Feb. 17, 2012 -- A white Chicago school teacher who was suspended for leading a class discussion about the "N-word," race relations and racism has sued the school district for what he sees as unjust punishment.
Lincoln Brown, 48, a sixth-grade writing and social studies teacher at Murray Language Academy, said he turned a bad classroom situation - in which one student wrote a rap calling another student a n***** - into "a teachable moment."
"I looked at it and it had some words in it that were very offensive to me and that's when we came into this discussion of the N-word," Brown said of the October incident. "And I used the curriculum from the Southern Poverty Law Center, and followed their advice on how to tackle these kinds of problems, not to avoid them. The whole lesson basically was about racial profiling, racism and also being very careful about how you use words in public."
His principal, Greg Mason, who is black, heard the discussion and came into the room to listen further, Brown said. Mason stayed for 10 minutes, and then left and came back 10 minutes later, as the discussion had turned to racial stereotypes in movies.
"I brought up Spike Lee's comments about rap music and racial profiling in movies and, ironically, I thought I was being fully supported [by Mason]," Brown said.
The students were engaged in the discussion, and later told Brown how much they enjoyed it, he said. And he never heard a word about it from the principal.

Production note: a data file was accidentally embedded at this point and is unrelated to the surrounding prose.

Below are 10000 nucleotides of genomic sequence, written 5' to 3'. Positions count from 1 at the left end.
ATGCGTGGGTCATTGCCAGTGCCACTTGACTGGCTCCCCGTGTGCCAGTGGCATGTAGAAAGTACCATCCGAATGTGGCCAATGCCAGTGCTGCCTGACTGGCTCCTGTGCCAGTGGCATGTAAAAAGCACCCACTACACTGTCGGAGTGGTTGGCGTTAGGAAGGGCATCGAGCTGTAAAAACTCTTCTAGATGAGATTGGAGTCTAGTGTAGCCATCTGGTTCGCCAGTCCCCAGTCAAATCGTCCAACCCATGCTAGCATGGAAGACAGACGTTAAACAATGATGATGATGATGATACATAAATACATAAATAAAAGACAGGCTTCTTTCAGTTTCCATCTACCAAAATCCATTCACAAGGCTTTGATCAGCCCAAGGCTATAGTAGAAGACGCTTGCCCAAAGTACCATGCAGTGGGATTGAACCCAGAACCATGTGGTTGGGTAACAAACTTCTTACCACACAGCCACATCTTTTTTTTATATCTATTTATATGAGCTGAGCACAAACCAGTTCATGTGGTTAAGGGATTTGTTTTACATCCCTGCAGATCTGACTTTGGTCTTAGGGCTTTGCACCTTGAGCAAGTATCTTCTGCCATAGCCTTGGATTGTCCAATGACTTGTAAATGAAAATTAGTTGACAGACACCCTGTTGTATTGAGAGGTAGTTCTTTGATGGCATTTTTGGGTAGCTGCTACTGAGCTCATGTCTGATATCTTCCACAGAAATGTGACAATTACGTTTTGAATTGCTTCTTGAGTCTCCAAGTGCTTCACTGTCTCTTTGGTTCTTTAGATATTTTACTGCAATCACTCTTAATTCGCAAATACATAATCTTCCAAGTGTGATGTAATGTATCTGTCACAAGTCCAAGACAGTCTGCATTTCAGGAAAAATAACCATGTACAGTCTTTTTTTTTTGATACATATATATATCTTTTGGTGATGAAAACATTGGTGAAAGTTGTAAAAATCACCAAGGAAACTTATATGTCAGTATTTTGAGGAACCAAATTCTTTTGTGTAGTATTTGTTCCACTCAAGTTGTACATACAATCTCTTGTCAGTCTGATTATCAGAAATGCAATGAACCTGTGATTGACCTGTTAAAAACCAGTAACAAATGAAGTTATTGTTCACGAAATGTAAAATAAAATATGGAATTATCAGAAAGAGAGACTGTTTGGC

Two weeks later, however, Mason called Brown into his office and accused him of misconduct, specifically abuse of language in front of students and other charges, Brown said. Later, he was told he was receiving a five-day suspension.
Brown, shocked by the allegations and punishment, appealed to the Chicago Public Schools Board of Education, which denied his appeal.
"It's something I can't accept and can't have on my record and more importantly it's not who I am," said Brown, who grew up in the neighborhood, attended schools where he was in the white minority and grew up to teach in predominantly African- American schools for more than 25 years.
Brown said he has taught many lessons, albeit more structured ones, on the use of the "N-Word" and other contentious race issues over the years, including teaching the book "Huckleberry Finn."
He said he always used the advice given by the Southern Poverty Law Center to help guide the discussions about the word, and drew on those guidelines when the discussion arose in October.
"I have no regret over the way I handled it, but not everybody agrees. It's a hot-button issue," he said, noting that he wished Mason had told him during or immediately after the lesson that he was unhappy with the discussion.
Brown's attorney, William Spielberger, said his client's First and Fifth Amendment rights were breached, as his rights to free speech and due process were not respected by the school district.
He noted that Brown's family was deeply involved in civil rights causes, and his parents named him Lincoln in honor of the president, Abraham Lincoln.
"These type of accusations can ruin a person's career," Spielberger said.
Mason did not return calls for comment.
The school district released a written statement on the case, which they said they could not discuss in detail because of the ongoing litigation.
"The principal determined that the way the teacher used the word was improper and imposed a short suspension," Robyn Ziegler, spokeswoman for the school district, said in the statement.
"The teacher appealed the suspension to the Office of Employee Relations. Following a hearing, at which the teacher was represented by an attorney, the hearing officer upheld the suspension. The teacher has received sufficient due process. In our opinion, his federal lawsuit is without merit," Ziegler wrote.
The suit was filed Thursday and Brown began serving the first day of his post-appeal suspension today, he said.